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Popular 68th Pct. Sergeant Retires After 22 Years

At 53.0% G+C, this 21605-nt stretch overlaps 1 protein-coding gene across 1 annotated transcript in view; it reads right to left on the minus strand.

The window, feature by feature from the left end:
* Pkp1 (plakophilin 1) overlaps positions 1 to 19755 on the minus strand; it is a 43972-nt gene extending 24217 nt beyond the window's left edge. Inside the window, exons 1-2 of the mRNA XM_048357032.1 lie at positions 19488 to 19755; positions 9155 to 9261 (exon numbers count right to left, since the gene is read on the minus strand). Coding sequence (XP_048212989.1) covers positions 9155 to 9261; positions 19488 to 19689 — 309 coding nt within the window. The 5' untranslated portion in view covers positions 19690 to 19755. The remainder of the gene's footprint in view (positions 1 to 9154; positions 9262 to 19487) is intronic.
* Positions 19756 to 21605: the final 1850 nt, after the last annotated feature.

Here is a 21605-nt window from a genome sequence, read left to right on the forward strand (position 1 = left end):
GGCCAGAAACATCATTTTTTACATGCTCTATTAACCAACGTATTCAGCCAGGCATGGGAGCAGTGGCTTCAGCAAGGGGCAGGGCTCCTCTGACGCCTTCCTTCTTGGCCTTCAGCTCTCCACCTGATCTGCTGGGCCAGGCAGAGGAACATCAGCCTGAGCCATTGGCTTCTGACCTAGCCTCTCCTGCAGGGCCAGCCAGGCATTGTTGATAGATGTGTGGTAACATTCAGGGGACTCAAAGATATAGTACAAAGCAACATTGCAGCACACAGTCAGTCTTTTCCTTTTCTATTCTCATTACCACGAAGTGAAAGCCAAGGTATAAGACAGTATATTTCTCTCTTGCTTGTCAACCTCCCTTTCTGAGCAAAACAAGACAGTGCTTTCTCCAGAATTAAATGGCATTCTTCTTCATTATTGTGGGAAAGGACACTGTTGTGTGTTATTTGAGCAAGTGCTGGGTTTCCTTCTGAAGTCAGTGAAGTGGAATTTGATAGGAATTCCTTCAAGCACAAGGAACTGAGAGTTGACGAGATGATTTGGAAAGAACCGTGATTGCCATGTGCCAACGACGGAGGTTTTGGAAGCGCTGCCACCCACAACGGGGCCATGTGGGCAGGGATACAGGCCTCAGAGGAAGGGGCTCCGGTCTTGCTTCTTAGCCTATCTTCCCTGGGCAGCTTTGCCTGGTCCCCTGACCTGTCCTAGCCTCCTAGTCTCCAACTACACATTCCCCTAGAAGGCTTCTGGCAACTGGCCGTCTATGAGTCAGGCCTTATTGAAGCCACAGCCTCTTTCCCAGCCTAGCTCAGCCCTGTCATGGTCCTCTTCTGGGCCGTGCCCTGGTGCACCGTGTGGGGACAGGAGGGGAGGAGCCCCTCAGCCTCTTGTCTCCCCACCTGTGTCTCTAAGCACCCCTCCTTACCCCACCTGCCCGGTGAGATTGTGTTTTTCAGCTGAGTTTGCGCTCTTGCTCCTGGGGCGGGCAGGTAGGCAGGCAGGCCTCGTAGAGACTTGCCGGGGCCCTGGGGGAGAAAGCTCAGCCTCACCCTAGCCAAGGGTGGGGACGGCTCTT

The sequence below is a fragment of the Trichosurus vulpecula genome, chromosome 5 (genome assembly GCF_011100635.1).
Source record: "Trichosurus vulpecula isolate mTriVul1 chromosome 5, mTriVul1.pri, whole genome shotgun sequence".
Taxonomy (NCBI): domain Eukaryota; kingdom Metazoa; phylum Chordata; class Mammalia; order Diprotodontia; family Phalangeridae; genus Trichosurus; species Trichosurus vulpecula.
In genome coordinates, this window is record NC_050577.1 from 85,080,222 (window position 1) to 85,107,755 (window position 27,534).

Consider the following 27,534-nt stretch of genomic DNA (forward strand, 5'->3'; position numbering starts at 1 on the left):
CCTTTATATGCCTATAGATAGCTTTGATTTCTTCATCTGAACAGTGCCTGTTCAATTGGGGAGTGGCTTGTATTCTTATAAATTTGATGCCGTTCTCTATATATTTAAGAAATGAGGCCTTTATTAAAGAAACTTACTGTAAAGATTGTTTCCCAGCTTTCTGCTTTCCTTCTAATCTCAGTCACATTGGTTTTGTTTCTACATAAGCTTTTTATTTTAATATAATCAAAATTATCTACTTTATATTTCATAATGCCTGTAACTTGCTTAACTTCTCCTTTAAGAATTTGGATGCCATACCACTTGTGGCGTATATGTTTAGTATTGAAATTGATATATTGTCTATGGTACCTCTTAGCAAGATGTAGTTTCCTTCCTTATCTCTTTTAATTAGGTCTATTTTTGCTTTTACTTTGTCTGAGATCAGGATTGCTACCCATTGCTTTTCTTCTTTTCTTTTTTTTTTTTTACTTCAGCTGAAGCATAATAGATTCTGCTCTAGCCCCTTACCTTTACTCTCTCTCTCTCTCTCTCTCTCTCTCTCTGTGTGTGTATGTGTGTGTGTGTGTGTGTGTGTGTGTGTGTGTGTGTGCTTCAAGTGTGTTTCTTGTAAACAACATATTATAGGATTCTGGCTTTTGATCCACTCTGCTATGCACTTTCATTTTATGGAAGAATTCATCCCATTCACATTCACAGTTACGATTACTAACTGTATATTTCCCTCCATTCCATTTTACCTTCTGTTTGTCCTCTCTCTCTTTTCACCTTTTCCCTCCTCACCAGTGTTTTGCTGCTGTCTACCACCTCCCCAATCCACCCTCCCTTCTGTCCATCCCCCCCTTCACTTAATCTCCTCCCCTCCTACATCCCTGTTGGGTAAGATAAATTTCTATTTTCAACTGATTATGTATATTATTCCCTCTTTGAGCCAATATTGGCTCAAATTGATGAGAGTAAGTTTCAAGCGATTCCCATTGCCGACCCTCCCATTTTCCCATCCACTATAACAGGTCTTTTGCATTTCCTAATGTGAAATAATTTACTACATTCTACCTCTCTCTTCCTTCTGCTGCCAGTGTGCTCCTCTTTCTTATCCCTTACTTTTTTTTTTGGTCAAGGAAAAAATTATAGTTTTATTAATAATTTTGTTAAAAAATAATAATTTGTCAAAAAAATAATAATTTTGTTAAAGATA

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It was a bittersweet occasion as members of the 68th Precinct had the opportunity to say a fond farewell to one of their own, Sergeant Anthony Donadio, a 22-year veteran of the New York Police Department, who was honored on his retirement.At the station house, 333 65th Street, fellow officers chowed down on sandwiches and salads after a familiar ritual – Donadio performed a final roll call, as he began his last tour of duty, and was lauded by colleagues and local officials for his professionalism and dedication.“You spent 16 of your 22 years (on the force) at this precinct,” remarked City Councilmember Vincent Gentile, who presented Donadio with a certificate honoring his retirement. “You have to be good to spend so long in this precinct.”State Senator Marty Golden, himself a former police officer, noted, “It’s not easy to stand up and retire after 22 years, a majority of your life donated to something special that you really cared about. If you needed to get something accomplished in the 68th Precinct, this was the guy to get it done. He is a cop’s cop. He did an outstanding job, as did the team he worked with, and you never knew what they’d come in with – a 9 mm, an Uzi, kilos of cocaine. These were things people didn’t think were in the precinct, but Sergeant Donadio knew they were, and went and got them. Nobody did it better.”Deputy Inspector William Aubry, the precinct’s commanding officer, said that Donadio had made his job easier. “When I got here, two years ago, I didn’t know how to handle certain situations,” he recalled. “When I didn’t,. you were always there for me, and you helped not only me but the people in the command and the borough.”To commemorate Donadio’s efforts, as well as the efforts of all the officers who have served in the 68th Precinct throughout the year 2005, Aubry then unveiled a plaque that will hang in the precinct which lists all of the precinct’s officers for that year. The plaque, he said, will serve as an ongoing reminder “To commemorate all the hard work you guys have done for the command and the community.”Father Robert Romano, a police chaplain who is the pastor of St. Bernadette’s Roman Catholic Church in Dyker Heights, recalled that, “The first time I met Tony was when I had a problem in the parish. Someone had stolen a set of keys. He got the keys back. He also got the kid who had the keys, which was a big help. Tony was always there any time I’ve needed him. For 22 years, we’ve been very lucky in the department, and for 16 years we’ve been very lucky in this command.”As for Donadio, he told the officers present, “Do not wish away your career. Trust me when I tell you the years will fly by. Savor the good times and learn from the bad. Take care of your partner. Take care of your squad. Take care of each other. Treat the NYPD as your extended family. This will make for a better job and a better cop.“Lastly, remember this,” an emotional Donadio continued, “Having 22 years on the job, my experience has been that there are two kinds of cops – NYPD officers and all other law enforcement officers who wishes they were NYPD. Other police departments use the NYPD ‘bar’ as a standard for achievement.”Why such a valedictory? “I think we’ve lost sight of the way the job is,” he commented, after the ceremony had concluded. “It’s become more like a business. Years ago, it was more like a family.” The police force, Donadio added, has become adept at accomplishing more with less. “The city’s a safer place, but it’s tough,” he remarked.Donadio began his career in 1984. He spent most of his time on the job in Brooklyn South, and has been attached to the 68th Precinct since 1992. He lives in Staten Island with his wife, Kathy, and his three children, Jacqueline, Kristen and Paul. He had decided to retire, he said, because it was, “Time for a change.”

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